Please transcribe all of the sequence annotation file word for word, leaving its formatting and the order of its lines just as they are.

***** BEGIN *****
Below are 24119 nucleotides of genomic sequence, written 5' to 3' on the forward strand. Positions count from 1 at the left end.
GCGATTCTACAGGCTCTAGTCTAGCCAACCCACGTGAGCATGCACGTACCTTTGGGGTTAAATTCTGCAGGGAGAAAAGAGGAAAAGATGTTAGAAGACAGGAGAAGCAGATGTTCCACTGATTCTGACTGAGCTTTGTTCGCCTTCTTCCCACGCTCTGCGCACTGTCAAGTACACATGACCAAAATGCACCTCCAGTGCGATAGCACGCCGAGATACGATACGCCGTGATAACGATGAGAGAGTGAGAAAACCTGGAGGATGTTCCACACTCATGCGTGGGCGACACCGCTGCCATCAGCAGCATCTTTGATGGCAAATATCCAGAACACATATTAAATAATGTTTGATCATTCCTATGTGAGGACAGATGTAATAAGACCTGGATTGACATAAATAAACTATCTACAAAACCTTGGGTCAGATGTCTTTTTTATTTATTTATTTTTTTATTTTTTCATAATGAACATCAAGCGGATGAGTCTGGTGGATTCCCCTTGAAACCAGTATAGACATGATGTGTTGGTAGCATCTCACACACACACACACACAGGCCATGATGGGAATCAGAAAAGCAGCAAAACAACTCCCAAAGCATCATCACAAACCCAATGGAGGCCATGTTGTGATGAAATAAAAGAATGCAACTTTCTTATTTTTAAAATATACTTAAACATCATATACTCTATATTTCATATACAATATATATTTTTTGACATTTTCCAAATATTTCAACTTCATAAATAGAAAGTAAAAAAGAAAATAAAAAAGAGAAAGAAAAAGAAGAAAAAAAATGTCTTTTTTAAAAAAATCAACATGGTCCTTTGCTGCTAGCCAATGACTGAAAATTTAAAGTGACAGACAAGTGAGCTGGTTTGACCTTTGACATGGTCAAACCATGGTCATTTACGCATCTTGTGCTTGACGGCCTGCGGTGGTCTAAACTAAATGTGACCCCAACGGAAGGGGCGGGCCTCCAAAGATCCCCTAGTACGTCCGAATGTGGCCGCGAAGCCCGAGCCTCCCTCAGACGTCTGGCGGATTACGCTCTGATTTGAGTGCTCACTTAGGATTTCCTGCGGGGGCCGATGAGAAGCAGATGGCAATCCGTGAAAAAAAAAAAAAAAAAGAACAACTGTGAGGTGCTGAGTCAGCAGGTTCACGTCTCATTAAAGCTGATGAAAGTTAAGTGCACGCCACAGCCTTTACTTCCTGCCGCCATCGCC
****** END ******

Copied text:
Below are 24119 nucleotides of genomic sequence, written 5' to 3' on the forward strand. Positions count from 1 at the left end.
GCGATTCTACAGGCTCTAGTCTAGCCAACCCACGTGAGCATGCACGTACCTTTGGGGTTAAATTCTGCAGGGAGAAAAGAGGAAAAGATGTTAGAAGACAGGAGAAGCAGATGTTCCACTGATTCTGACTGAGCTTTGTTCGCCTTCTTCCCACGCTCTGCGCACTGTCAAGTACACATGACCAAAATGCACCTCCAGTGCGATAGCACGCCGAGATACGATACGCCGTGATAACGATGAGAGAGTGAGAAAACCTGGAGGATGTTCCACACTCATGCGTGGGCGACACCGCTGCCATCAGCAGCATCTTTGATGGCAAATATCCAGAACACATATTAAATAATGTTTGATCATTCCTATGTGAGGACAGATGTAATAAGACCTGGATTGACATAAATAAACTATCTACAAAACCTTGGGTCAGATGTCTTTTTTATTTATTTATTTTTTTATTTTTTCATAATGAACATCAAGCGGATGAGTCTGGTGGATTCCCCTTGAAACCAGTATAGACATGATGTGTTGGTAGCATCTCACACACACACACACACAGGCCATGATGGGAATCAGAAAAGCAGCAAAACAACTCCCAAAGCATCATCACAAACCCAATGGAGGCCATGTTGTGATGAAATAAAAGAATGCAACTTTCTTATTTTTAAAATATACTTAAACATCATATACTCTATATTTCATATACAATATATATTTTTTGACATTTTCCAAATATTTCAACTTCATAAATAGAAAGTAAAAAAGAAAATAAAAAAGAGAAAGAAAAAGAAGAAAAAAAATGTCTTTTTTAAAAAAATCAACATGGTCCTTTGCTGCTAGCCAATGACTGAAAATTTAAAGTGACAGACAAGTGAGCTGGTTTGACCTTTGACATGGTCAAACCATGGTCATTTACGCATCTTGTGCTTGACGGCCTGCGGTGGTCTAAACTAAATGTGACCCCAACGGAAGGGGCGGGCCTCCAAAGATCCCCTAGTACGTCCGAATGTGGCCGCGAAGCCCGAGCCTCCCTCAGACGTCTGGCGGATTACGCTCTGATTTGAGTGCTCACTTAGGATTTCCTGCGGGGGCCGATGAGAAGCAGATGGCAATCCGTGAAAAAAAAAAAAAAAAAGAACAACTGTGAGGTGCTGAGTCAGCAGGTTCACGTCTCATTAAAGCTGATGAAAGTTAAGTGCACGCCACAGCCTTTACTTCCTGCCGCCATCGCC